What’s the problem here ? Basically, the signature of the each method is the following:

private static  Iterator each(Iterator iter, Closure closure)

It is defined in DefaultGroovyMethods, so it’s an extension method, and you could think of it as a method available on the Iterator interface, thus, let’s modify the signature to make it clearer:

public static  Iterator each(Closure closure)

Now, the only thing we know at this point is that the each method takes a closure as an argument, but:

  • we don’t know what the implementor does with the closure

  • we don’t know what arguments will be used when calling the closure

  • Java doesn’t provide enough type information for us to infer the type of the arguments

This means that the block of code representing the closure, in our example, cannot be type checked correctly, because we cannot infer the type of the arguments (here, the implicit it) that will be used when the closure gets called.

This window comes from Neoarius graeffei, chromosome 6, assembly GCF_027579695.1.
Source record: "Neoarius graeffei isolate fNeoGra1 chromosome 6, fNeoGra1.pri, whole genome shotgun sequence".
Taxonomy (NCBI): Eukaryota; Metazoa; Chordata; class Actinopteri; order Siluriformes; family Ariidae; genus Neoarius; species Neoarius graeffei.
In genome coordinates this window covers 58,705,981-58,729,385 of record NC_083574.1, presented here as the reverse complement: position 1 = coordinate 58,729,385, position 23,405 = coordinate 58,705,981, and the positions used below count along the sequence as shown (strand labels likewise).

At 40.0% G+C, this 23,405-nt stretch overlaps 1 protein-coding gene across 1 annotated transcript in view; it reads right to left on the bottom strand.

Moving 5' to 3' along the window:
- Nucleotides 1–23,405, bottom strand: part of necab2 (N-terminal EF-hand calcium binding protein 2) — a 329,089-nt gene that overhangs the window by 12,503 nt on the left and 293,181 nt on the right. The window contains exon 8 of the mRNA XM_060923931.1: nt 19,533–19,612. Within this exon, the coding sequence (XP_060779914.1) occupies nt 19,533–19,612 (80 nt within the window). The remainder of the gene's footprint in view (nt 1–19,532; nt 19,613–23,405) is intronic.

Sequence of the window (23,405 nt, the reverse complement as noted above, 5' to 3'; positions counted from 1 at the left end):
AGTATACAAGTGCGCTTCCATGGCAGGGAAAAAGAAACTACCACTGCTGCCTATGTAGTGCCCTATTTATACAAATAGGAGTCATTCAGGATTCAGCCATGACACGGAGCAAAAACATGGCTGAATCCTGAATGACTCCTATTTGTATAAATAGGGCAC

For those who know Groovy++, it states that the problem has been solved by adding generics information to the DGM signatures. However, I don’t think this solution is perfect, and I’d rather like to propose various solutions.

The first, obvious solution is to let the developer explicitely specify types. This is a solution, but not really a Groovy one:

['I','feel','grumpy'].each { String it ->
   println it.toUpperCase()
}

The main idea is for the implementor to provide type information through an annotation. Let’s call this annotation @ClosureTypeInfo (if you have better names…). Then I could write this:

void myMethod(@ClosureTypeInfo(argTypes=[String,Set]) Closure strategy) { ... }

This allows the type checker:

  • to determine that the closure code block requires two arguments of types String and Set

  • to type check the closure code block using this type information

The problem is that if your class is parameterized, then you can’t use generic types as the arguments of the closure:

class MyClass {
   void myMethod(@ClosureTypeInfo(argTypes=[T]) Closure strategy) { ... } // this is not allowed because of type erasure
}

So, another idea (which is probably the one used by Groovy++, but I could not determine if it is actually how it works) is to use the parameterized types from the declaring class. For example, we would change the each signature to: